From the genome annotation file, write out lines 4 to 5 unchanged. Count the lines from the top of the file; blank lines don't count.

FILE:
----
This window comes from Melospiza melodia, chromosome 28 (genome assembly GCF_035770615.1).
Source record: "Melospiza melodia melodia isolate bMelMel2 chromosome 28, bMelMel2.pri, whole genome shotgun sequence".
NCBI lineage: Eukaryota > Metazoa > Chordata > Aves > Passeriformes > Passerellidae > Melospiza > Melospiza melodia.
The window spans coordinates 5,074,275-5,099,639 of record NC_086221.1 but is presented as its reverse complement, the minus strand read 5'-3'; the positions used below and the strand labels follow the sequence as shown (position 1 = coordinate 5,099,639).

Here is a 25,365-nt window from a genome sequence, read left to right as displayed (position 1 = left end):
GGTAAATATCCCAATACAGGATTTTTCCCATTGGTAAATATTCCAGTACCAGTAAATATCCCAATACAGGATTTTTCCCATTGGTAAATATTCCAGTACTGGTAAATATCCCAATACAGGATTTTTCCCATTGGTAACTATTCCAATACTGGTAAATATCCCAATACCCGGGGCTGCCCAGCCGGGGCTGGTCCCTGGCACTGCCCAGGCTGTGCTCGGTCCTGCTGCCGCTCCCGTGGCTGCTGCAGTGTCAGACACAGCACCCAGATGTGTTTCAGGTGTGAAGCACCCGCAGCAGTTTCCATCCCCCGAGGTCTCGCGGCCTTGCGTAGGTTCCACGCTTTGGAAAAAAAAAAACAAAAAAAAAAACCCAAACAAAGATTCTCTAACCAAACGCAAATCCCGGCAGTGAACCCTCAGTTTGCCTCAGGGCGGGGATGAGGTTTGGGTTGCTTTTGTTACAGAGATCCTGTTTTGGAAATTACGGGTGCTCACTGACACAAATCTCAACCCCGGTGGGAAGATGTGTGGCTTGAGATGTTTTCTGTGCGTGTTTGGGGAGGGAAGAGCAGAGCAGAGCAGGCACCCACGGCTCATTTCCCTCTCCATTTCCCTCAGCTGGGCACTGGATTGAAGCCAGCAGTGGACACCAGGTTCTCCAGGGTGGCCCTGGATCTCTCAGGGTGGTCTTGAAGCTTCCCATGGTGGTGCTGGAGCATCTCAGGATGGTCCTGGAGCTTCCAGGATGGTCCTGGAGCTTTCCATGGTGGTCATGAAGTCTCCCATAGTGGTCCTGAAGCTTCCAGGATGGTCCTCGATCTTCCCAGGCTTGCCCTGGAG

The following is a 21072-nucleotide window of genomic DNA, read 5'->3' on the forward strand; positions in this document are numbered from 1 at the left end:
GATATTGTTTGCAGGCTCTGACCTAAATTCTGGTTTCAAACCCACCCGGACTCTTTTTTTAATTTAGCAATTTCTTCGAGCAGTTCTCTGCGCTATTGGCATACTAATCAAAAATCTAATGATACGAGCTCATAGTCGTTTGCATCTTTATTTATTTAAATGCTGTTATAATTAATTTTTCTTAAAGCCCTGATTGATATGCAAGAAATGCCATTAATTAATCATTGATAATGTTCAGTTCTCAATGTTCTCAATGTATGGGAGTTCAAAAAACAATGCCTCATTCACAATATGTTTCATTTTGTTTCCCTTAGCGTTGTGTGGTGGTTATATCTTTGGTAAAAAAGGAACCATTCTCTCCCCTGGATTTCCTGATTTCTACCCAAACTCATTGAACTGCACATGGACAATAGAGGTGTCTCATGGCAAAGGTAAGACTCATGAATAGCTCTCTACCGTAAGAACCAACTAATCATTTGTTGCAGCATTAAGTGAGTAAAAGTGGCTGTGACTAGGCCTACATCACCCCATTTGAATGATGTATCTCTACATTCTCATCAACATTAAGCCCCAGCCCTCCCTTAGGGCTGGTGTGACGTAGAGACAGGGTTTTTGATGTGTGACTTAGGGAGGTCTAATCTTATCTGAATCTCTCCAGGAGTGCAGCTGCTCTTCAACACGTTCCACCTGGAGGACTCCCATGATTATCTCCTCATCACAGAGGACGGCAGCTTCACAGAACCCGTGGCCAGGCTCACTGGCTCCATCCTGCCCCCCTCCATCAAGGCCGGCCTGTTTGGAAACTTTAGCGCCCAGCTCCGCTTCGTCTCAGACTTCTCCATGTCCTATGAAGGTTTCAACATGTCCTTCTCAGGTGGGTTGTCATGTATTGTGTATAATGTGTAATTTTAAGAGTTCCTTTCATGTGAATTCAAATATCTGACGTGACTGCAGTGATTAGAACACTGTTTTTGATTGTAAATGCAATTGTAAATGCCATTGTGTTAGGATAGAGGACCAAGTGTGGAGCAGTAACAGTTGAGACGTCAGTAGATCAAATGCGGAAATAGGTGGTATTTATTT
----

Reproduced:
The window spans coordinates 5,074,275-5,099,639 of record NC_086221.1 but is presented as its reverse complement, the minus strand read 5'-3'; the positions used below and the strand labels follow the sequence as shown (position 1 = coordinate 5,099,639).

Here is a 25,365-nt window from a genome sequence, read left to right as displayed (position 1 = left end):